A very popular tourist vista because it’s just minutes north of downtown San Diego, and downtown La Jolla, one of the area’s best tourist venues, is on the north side.

Mount Soledad rises about 823 feet above the coastline. There is a huge cross and Veterans Memorial at the top. On a clear day you can see Tijuana, Los Angeles, and probably Tokyo!

View from Mount Soledad

Pictures copyright 2012 Russel Ray Photos

Mount Helix

The most popular vista point in East San Diego County. Mount Helix rises 1,365 feet above sea level. It’s about 14 miles inland but you can see the ocean on a clear day. There is am amphitheater and large cross at the top. Along with Easter Sunrise Service, there are usually theater presentations during the summer. Right now the only thing I see on the Mount Helix calendar are weddings and Power Yoga.

Mount Helix is my favorite place to see the sun rise.

Sunrise from the top of Mount Helix in La Mesa, California

Pictures copyright 2012 Russel Ray Photos

Manchester Grand Hyatt Hotel

In downtown San Diego on the harbor front. Comprising two towers, the older one, at 497 feet tall, has a vista point bar at the top. Unfortunately, it is way too small and crowded all the time. Be sure to visit Seaport Village at the foot of the towers.

Downtown San Diego

Pictures copyright 2012 Russel Ray Photos

California Tower

The California Tower is 198 feet tall and located in Balboa Park.  While it is not as tall as the other vistas, the views are spectacular.

After having been closed for eighty years, it opened again on January 1, 2015. If you go, and I highly recommend that you do, make reservations and buy tickets online. They sell out far in advance, and it’s not even Tourist Season yet!

You won’t go to the tippy top because it’s not safe yet, but you won’t be disappointed. Afterwards, enjoy the rest of Balboa Park, including the world-famous San Diego Zoo.

California Tower and San Diego Museum of Man, Balboa Park, San Diego

Gian Panda Gao Gao at the San Diego Zoo

Pictures copyright 2012 Russel Ray Photos

Coronado

A trip to Coronado has to be on everyone’s list of places to visit while in San Diego. You will travel over the very beautiful Coronado Bridge on your way to see the Hotel del Coronado, one of the most famous hotels in the world; Frank Oz’s house where he wrote much of “The Wizard of Oz”; Coronado Beach, one of the best beaches  in the United States according to those who rank such things; and downtown San Diego from across the harbor. If your budget includes splurging at a restaurant, splurge at Peohe’s.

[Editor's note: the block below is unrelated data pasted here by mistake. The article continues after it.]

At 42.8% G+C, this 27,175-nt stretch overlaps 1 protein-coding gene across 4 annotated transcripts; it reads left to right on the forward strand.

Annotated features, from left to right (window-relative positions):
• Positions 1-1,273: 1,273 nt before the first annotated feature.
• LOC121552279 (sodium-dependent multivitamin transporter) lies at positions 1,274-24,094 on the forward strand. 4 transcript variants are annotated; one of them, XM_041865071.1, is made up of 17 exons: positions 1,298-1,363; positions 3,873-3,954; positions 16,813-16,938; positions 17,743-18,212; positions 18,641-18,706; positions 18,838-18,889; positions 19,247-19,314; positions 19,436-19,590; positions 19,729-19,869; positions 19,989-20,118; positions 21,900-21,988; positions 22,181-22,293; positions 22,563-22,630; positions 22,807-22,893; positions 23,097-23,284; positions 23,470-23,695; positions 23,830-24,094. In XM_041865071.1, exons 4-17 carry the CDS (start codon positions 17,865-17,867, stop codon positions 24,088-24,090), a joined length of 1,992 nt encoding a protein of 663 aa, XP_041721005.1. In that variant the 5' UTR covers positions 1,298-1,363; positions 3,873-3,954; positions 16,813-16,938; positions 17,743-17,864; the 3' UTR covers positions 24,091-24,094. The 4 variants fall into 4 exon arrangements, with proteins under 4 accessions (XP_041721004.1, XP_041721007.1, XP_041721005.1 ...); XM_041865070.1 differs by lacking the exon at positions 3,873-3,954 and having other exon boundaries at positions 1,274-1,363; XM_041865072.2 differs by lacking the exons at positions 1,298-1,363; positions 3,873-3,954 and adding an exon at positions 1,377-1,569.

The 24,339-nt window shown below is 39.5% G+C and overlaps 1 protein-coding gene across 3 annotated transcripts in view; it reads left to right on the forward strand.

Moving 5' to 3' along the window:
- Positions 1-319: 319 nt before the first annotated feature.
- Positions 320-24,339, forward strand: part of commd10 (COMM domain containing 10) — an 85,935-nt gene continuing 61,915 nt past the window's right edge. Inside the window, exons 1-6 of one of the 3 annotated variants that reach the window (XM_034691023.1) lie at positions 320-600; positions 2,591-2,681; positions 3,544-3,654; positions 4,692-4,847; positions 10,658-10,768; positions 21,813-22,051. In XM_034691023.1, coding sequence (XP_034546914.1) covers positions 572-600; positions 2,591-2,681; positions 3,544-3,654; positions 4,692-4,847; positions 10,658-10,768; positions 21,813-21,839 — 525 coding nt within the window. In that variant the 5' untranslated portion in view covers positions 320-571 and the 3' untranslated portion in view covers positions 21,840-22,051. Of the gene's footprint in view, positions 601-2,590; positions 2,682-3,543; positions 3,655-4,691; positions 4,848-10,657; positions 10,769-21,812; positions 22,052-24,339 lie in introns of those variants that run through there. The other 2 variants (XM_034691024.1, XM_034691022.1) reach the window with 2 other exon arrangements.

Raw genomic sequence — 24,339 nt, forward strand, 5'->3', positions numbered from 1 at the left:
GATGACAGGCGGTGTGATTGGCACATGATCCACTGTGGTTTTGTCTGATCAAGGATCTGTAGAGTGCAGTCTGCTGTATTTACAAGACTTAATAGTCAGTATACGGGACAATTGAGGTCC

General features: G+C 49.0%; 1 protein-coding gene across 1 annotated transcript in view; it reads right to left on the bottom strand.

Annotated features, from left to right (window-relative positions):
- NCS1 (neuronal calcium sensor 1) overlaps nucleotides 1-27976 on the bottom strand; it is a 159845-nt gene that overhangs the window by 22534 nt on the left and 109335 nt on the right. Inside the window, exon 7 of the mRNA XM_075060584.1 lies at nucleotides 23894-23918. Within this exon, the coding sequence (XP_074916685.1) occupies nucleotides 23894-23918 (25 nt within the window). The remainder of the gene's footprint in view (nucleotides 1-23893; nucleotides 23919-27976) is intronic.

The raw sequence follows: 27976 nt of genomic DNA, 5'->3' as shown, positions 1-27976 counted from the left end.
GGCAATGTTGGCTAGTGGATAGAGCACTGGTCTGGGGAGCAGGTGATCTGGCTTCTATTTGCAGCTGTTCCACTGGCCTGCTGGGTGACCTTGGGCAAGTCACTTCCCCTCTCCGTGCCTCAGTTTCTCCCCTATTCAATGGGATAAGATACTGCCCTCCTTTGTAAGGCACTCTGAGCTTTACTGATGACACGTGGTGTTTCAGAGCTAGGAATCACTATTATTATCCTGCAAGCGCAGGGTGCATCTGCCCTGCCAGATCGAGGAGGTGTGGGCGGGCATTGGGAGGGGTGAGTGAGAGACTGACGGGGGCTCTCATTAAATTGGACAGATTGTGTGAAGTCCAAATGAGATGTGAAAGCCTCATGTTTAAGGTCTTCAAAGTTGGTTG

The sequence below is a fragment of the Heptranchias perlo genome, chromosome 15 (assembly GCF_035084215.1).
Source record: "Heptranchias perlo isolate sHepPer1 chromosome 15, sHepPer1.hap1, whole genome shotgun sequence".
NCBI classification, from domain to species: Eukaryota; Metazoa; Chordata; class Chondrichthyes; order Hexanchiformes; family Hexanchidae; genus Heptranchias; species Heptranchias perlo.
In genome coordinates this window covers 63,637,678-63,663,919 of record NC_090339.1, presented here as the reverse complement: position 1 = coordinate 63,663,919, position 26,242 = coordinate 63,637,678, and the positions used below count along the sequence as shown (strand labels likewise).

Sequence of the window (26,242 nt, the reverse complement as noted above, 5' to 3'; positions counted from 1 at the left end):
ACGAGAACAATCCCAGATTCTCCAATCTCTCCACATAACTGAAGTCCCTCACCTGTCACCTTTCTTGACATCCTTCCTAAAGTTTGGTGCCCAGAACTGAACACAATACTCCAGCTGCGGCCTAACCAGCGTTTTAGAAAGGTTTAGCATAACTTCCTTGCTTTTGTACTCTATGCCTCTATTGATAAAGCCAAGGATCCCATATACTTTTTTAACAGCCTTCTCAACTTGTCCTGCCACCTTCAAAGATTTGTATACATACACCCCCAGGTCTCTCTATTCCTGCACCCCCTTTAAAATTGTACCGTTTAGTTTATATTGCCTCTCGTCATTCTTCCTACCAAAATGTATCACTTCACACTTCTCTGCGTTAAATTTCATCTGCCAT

San Diego-Coronado Bay Bridge

Downtown San Diego from Marriott Coronado Island Resort

Hotel del Coronado

Pictures copyright 2012 Russel Ray Photos

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San Diego Historical Landmarks—#1: El Prado Designation Area, part 11

San Diego Historical Landmarks

For the introductory blog post to San Diego’s historical landmarks, click on San Diego’s Historical Landmarks.

#1: El Prado Area Designation, part 1
#1: El Prado Area Designation, part 2
#1: El Prado Area Designation, part 3
#1: El Prado Area Designation, part 4
#1: El Prado Area Designation, part 5
#1: El Prado Area Designation, part 6
#1: El Prado Area Designation, part 7
#1: El Prado Area Designation, part 8
#1: El Prado Area Designation, part 9
#1: El Prado Area Designation, part 10

El Prado Area Designation

View Larger Map

Pictures copyright 2012 Russel Ray Photos

Next to the San Diego Museum of Art is the Timken Museum of Art.

Timken Museum of Art

Timken Museum of Art San Diego

Of all the buildings in Balboa Park, this one seems most out of place because its architecture does not match the predominant Spanish architecture. It was designed by San Diego architect John Mock and is considered one of the most important examples of mid-century southern California modernism, as well as one of the finest examples in the United States of the International Style. Construction materials include travertine, bronze, and glass, embracing the landscape of Balboa Park from its lobby, and making great use of natural light created by pioneer lighting designer Richard Kelly.

Putnam Foundation Art CollectionThe Timken Museum of Art houses the world-class Putnam Foundation Art Collection and is considered one of the great “small museums” of the world. It is the only museum in Balboa Park which does not have an admission fee. Donations, of course, are happily accepted, and memberships are available.